Two weeks in higher ed and things never looked better

Well, two weeks have passed on what has, so far, been a journey into my new career. Moving from secondary teaching into the world of Higher Ed was always going to be a steep learning curb – but I think I’m slowly working things out. Insights include the following:  

– Uni students are still students. They have needs and they still glow inside when I hand out stickers for good work. Sure, we’re all adults (and we have a chuckle when I explain how positive reinforcement works).

postscript – at the store today, I couldn’t help myself – and purchased three new sticker books…

2013 02 08 22 02 25


– The future of education in Australia is in good hands. The pre-service teachers with whom I work have hopes, dreams and passion for good teaching, creativity, loving their future students and nurturing their freedom of thought. 

– Many of these pre-service teachers went to school in tech-rich environments. “Digital divides” hardly seem relevant any more – and I feel like the ancient one when I admit that I went through high school in the mid-90s. At the end of the day, I’m still learning all the time from the students that I teach. 

– Juggling research and teaching is a real challenge. The criticisms of those in Eigher Ed (e.g. academics living in the ivory tower) aren’t fair any more than criticisms of primary/secondary teachers being “child minders” are. There should be room for middle ground – secondary teachers can be passionate researchers just as academics can be passionate teachers. My workload for the next week includes 40 hours marking, preparing for 3 classes, starting over 100 hours of research assistance work, doing the usual admin and, God forbid, making a start on my PhD.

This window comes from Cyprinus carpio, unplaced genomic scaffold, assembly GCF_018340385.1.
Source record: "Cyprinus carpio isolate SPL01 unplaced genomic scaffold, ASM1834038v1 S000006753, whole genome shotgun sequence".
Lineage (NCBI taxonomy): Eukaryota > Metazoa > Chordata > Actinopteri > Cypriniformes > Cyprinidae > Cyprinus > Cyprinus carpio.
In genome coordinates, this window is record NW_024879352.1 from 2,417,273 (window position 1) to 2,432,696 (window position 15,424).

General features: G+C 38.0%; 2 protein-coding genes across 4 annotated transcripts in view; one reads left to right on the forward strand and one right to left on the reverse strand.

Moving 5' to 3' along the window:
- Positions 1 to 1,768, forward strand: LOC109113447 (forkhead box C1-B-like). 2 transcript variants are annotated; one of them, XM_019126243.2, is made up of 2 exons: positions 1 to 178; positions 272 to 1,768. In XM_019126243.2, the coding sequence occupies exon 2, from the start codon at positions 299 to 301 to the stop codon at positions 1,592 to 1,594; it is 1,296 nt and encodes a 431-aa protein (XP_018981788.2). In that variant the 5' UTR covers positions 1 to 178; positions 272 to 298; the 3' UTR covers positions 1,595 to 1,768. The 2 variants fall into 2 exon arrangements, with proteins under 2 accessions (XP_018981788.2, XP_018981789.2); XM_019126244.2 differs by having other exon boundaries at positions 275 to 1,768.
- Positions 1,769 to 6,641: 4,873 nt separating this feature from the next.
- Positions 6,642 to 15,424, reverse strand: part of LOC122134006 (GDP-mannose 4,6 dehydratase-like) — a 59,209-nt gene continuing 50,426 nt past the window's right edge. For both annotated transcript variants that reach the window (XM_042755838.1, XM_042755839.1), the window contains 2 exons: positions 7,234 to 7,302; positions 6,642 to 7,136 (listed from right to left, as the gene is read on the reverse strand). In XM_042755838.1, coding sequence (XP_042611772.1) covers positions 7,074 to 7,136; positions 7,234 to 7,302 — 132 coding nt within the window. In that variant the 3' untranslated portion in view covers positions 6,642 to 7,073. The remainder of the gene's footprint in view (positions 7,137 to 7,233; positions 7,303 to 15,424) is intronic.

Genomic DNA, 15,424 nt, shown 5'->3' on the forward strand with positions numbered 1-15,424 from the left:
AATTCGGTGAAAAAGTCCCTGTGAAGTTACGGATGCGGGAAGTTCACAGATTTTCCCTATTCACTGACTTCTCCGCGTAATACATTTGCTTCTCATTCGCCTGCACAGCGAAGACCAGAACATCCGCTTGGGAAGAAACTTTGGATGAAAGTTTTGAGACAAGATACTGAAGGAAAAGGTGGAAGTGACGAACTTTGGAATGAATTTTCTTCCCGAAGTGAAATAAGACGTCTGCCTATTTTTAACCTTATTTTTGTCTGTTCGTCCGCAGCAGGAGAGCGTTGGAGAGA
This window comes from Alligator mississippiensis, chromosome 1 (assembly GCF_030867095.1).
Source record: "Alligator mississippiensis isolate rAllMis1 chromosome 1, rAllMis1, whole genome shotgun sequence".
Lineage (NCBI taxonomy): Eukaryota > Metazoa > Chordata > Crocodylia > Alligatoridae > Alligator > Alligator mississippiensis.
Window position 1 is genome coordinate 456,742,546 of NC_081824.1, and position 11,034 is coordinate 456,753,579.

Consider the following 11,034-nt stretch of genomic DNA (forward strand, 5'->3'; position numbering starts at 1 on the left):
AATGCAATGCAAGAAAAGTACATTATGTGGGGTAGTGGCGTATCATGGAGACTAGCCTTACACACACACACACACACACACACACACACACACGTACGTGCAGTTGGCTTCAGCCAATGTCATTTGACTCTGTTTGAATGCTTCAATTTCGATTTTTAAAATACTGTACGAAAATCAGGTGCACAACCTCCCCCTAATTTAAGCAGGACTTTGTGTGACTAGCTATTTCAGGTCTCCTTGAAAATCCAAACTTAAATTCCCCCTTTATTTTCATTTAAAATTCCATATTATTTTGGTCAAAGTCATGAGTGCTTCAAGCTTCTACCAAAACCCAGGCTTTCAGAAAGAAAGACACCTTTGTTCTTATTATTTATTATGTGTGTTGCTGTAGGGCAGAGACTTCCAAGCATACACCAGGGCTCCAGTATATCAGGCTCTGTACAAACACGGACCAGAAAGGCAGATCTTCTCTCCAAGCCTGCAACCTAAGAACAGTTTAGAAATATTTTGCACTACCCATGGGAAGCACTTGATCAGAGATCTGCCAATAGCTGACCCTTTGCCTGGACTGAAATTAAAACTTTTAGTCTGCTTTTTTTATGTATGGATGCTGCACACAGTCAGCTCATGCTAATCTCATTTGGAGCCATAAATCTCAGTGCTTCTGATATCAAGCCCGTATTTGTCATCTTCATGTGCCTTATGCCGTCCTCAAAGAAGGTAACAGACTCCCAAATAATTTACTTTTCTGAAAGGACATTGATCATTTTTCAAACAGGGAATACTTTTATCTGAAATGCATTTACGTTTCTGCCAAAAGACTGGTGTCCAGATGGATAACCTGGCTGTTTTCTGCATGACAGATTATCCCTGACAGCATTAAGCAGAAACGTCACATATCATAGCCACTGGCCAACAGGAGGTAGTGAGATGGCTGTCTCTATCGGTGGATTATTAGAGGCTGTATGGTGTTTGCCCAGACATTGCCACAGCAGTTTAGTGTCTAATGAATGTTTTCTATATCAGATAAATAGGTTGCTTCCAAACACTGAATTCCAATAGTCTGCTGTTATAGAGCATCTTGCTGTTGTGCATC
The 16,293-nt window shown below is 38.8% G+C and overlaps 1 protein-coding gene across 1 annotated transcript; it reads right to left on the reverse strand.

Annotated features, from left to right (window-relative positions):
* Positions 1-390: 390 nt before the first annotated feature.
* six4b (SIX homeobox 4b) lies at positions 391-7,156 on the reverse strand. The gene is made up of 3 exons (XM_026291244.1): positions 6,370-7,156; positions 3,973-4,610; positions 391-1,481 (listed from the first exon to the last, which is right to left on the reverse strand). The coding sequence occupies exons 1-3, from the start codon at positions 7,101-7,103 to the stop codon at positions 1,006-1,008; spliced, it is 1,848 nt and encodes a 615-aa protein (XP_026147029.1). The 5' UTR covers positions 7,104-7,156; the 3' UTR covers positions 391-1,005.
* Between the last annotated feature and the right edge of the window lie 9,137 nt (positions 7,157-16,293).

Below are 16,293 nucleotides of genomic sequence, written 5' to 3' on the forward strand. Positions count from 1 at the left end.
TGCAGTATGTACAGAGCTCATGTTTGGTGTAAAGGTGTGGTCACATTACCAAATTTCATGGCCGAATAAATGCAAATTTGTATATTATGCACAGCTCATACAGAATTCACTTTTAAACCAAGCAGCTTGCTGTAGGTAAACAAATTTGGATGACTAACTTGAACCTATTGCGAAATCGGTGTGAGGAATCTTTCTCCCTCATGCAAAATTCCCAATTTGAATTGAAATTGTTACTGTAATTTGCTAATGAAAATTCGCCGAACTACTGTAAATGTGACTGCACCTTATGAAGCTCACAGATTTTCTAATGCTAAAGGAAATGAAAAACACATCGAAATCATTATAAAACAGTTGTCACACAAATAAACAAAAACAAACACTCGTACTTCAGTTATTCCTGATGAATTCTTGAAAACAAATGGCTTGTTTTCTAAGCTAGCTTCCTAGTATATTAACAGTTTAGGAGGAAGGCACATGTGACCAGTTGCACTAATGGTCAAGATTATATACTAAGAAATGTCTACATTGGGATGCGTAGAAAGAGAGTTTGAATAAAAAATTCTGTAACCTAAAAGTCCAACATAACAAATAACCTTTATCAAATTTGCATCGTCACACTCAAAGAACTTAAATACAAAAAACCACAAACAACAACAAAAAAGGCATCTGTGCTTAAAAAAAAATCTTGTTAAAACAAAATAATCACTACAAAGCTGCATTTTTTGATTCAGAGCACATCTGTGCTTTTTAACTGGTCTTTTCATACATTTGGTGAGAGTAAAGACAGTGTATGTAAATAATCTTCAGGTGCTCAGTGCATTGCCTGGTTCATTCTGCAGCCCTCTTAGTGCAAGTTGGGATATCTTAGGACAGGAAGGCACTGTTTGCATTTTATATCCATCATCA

– Nonetheless, I still celebrate openness. Studying a PhD in a higher institution is a luxury (check world figures on this and you’ll see what minuscule number of people actually have the luck and good fortune to make it to where I have). I feel that contributing back to research is the very least that can be done – and I openly share who I am and what I do.  



About Michael

Cellist, singer/songwriter, school teacher, nerd, recent scooter enthusiast and failed philosopher.
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4 Responses to Two weeks in higher ed and things never looked better

  1. Michele says:

    Hi Michael,
    I think of you often and look longingly across the aisle but you’re not there! However, I’m truly glad that you are sounding so positive and happy.
    I’ll organise a BBQ in March when I know what I’m doing.
    Love to you and Felicity

    • Michael says:

      Dear Michele,

      Talk about changes. Where do I begin? Different times, different pressures and new stresses! But yes – I’m really enjoying the new direction and haven’t been particularly reminiscent (they’re working me so hard – I haven’t had the chance!) YES – let’s catch up ASAP!


  2. Geoffrey Clerke says:

    Good to read about how you are settling in. The Uni got a good deal when you joined the tertiary teaching as you study continue your study. Have fun, passion and adaptability are two characteristics that the training teachers will pick up from you. Cheers Geoff C

    • Michael says:

      Geoff – you really are too kind!!! Thank you for your words of wisdom (which I always appreciate). I hope I get to catch up with the CCC crowd (your good self included) before too long.


      M 🙂

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